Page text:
peter_taylor_keynote_v3

Considering ‘social within project’

Beginning with social within project then this is the communication about the project components, the tasks, the activities, the challenges and the team members themselves, the mechanics of meetings and reports and briefings, together with the deliverables and benefits.

Everything that is to do with the project lifecycle and the end goals of the project.

When is ‘A’ required? What will happen if ‘X’ happens? Can we get help from someone on ‘Y’? Are we going ahead with ‘B’? What did we learn from ‘C’? And so on.

Here the social project management team engages with each other to share knowledge and update each other on progress, seek assurance and help, encourage and congratulate, solve problems and celebrate achievements. It should be a self-regulating activity with the team contributing and providing knowledge and wisdom to each other, it is when the sum of the parts is definitely greater that the whole.

This ‘team’ will include the project itself based on the previous insight that the project becomes itself is a “member of the project”, with whom other project members can communicate, and who can communicate with other project members.

Collective purpose is shared and reinforced through this social within project communication and, as we have seen, by using a social project management activity stream and project-centric communication, the feedback about what is going on with the project becomes nearly constant which adds to the value of this type of project communication.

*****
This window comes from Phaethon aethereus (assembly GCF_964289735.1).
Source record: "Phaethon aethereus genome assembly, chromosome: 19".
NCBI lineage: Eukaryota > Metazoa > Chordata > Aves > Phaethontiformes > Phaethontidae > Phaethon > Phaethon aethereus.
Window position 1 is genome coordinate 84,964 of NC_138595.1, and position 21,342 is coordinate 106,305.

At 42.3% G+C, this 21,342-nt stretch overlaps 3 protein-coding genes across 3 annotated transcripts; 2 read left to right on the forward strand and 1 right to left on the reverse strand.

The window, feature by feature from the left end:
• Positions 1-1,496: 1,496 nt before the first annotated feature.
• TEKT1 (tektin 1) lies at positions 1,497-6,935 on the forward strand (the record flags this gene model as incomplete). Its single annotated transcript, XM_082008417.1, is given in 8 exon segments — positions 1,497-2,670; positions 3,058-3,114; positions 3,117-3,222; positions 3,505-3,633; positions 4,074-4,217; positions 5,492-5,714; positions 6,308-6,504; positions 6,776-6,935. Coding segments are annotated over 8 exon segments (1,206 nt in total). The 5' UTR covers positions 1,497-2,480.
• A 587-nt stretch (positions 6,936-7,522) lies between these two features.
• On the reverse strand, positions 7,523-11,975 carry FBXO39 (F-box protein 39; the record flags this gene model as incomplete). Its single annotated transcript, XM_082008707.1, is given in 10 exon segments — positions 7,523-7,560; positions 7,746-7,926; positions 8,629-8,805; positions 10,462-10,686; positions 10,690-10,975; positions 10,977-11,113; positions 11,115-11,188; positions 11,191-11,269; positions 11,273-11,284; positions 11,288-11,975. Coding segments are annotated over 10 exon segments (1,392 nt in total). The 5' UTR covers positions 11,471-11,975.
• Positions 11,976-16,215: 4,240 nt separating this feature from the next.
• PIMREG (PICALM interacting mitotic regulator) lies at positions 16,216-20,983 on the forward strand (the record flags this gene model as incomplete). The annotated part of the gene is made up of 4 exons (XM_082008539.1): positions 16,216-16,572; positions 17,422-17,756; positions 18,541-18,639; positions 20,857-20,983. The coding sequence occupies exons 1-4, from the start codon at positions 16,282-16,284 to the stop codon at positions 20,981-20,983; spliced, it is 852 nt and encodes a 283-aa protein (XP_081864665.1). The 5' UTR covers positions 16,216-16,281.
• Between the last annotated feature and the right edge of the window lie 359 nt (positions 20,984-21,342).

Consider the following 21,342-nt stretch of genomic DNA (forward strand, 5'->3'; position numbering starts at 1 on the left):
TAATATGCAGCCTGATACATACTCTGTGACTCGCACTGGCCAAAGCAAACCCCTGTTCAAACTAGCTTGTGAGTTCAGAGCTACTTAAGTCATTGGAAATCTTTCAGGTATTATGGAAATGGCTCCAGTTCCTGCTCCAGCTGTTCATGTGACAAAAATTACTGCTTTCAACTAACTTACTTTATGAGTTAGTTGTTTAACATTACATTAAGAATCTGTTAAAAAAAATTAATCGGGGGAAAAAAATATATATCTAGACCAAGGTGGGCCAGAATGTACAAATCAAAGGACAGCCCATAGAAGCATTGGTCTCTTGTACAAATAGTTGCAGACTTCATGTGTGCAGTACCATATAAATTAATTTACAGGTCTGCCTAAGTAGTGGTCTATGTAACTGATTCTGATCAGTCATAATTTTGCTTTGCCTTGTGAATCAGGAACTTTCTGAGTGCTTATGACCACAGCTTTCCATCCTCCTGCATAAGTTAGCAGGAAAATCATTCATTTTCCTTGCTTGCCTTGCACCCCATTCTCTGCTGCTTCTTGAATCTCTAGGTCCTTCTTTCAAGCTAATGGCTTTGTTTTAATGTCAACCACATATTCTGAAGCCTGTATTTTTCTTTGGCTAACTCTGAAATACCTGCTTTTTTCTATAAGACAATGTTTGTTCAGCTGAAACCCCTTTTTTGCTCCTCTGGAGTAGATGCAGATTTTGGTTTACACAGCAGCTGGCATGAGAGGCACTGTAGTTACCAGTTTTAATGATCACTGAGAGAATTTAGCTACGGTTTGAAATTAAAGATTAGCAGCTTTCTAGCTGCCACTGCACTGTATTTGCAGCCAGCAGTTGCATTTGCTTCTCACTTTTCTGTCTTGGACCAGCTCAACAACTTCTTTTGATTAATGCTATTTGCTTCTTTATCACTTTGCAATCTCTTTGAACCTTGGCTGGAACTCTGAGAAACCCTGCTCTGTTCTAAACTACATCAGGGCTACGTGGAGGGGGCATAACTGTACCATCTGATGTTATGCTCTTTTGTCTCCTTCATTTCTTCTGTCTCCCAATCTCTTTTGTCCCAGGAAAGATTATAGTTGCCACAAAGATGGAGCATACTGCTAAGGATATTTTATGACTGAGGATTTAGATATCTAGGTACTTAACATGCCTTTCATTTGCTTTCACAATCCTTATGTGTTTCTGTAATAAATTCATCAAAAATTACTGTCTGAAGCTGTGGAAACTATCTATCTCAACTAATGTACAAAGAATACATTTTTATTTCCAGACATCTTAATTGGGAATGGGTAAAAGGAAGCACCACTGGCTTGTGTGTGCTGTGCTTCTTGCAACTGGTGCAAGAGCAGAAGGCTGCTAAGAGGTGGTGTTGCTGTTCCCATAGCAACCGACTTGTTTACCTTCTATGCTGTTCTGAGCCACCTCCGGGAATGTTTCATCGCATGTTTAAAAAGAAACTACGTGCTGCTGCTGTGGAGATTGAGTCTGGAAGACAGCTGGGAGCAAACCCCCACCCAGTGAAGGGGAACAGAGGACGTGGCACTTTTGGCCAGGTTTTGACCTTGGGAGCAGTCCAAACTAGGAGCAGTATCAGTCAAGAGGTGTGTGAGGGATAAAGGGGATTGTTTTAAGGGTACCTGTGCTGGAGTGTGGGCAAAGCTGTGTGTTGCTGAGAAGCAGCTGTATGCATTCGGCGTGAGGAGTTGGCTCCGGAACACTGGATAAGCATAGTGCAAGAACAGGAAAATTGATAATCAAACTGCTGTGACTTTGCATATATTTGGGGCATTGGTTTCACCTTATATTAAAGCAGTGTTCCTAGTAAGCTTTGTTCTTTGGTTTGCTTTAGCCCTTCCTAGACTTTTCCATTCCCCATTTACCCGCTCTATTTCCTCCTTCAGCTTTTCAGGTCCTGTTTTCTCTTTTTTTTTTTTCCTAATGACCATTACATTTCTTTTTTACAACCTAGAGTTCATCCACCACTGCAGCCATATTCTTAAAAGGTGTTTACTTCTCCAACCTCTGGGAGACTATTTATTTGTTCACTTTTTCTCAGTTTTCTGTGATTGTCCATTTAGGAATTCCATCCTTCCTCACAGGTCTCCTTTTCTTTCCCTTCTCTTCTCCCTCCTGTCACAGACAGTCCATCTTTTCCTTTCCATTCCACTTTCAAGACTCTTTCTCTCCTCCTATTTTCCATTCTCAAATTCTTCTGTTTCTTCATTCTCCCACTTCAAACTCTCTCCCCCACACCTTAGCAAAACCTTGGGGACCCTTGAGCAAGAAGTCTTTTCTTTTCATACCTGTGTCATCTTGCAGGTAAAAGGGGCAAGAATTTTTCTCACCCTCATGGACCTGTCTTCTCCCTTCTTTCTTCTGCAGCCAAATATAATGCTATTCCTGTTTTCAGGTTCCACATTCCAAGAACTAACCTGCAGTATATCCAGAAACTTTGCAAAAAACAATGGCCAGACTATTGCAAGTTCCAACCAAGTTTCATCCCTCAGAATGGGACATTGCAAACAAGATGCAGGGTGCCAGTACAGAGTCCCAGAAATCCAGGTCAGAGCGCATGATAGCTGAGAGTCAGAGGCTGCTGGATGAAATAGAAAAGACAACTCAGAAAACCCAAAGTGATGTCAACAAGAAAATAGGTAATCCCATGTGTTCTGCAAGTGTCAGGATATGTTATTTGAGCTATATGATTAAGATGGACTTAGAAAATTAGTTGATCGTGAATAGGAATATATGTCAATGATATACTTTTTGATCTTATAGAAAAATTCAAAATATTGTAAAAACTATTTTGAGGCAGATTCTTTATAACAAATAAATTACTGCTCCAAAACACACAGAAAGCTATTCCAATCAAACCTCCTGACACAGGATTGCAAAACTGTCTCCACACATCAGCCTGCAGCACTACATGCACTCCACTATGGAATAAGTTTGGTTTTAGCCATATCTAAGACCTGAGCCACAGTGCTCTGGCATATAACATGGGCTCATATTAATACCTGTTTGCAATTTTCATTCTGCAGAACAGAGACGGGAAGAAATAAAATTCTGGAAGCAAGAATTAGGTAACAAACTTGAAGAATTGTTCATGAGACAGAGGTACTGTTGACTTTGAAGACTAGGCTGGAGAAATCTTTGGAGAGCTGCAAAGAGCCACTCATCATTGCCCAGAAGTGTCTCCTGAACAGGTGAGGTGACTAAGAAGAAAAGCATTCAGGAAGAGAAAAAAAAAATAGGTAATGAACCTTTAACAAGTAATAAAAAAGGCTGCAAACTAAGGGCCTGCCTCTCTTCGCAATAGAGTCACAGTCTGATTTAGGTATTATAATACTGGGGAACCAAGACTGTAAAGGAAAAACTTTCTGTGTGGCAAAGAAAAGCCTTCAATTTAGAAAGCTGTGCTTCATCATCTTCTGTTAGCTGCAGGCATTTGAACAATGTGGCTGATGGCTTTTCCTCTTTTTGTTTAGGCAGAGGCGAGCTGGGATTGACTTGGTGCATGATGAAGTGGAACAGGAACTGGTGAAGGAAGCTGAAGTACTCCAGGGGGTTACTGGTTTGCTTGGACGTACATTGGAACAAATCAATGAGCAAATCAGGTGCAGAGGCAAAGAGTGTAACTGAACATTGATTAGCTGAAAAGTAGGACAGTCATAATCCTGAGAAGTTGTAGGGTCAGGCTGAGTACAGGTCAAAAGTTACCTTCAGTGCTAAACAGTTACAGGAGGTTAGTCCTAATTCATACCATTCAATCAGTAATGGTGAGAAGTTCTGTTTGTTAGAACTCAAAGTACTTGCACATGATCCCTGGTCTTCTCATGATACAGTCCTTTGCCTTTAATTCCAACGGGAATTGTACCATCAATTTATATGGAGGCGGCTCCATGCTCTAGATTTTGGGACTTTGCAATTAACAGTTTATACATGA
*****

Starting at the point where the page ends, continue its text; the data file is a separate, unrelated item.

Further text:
Considering ‘social about project’

I noted in another of my books ‘Project Branding’[1]  that ‘I learned something very important a long time ago, when I first started out in project management: no matter how good a job you do, if you don’t let people know, then most people just won’t know!’ and I went on to advise that ‘The art of project marketing is to ensure that your project is understood, expected, appreciated, welcomed, and supported within its organizational home (and, if relevant, the wider community of stakeholders. Such acceptance is crucial to long-term success, since this is where the project deliverables will eventually be implemented, once the project has been completed. Project marketing is the proactive process of educating all stakeholders about the value of your project deliverables in order to aid successful delivery and acceptance.’

Social about project is this very world of project marketing and perhaps even project branding which is the purpose and process of ensuring that your project is well known (for good reasons) and is well understood, together with the right levels of expectations set for the widest community of stakeholders.

Considering ‘social around project

Think of your own working day, today or yesterday – it doesn’t matter. Now think about how much of the day, at the start over your first coffee, when you bumped in to so and so at the water cooler, at the start of that meeting with the team from the other building, or when you joined that conference call with the remote users… how much of that time was spent in talking about non-project matters? Non-work matters actually. How many minutes during each event and how many hours in the day?

This doesn’t make you a bad working or lazy, it makes you human. Human to human interaction is social in its very nature.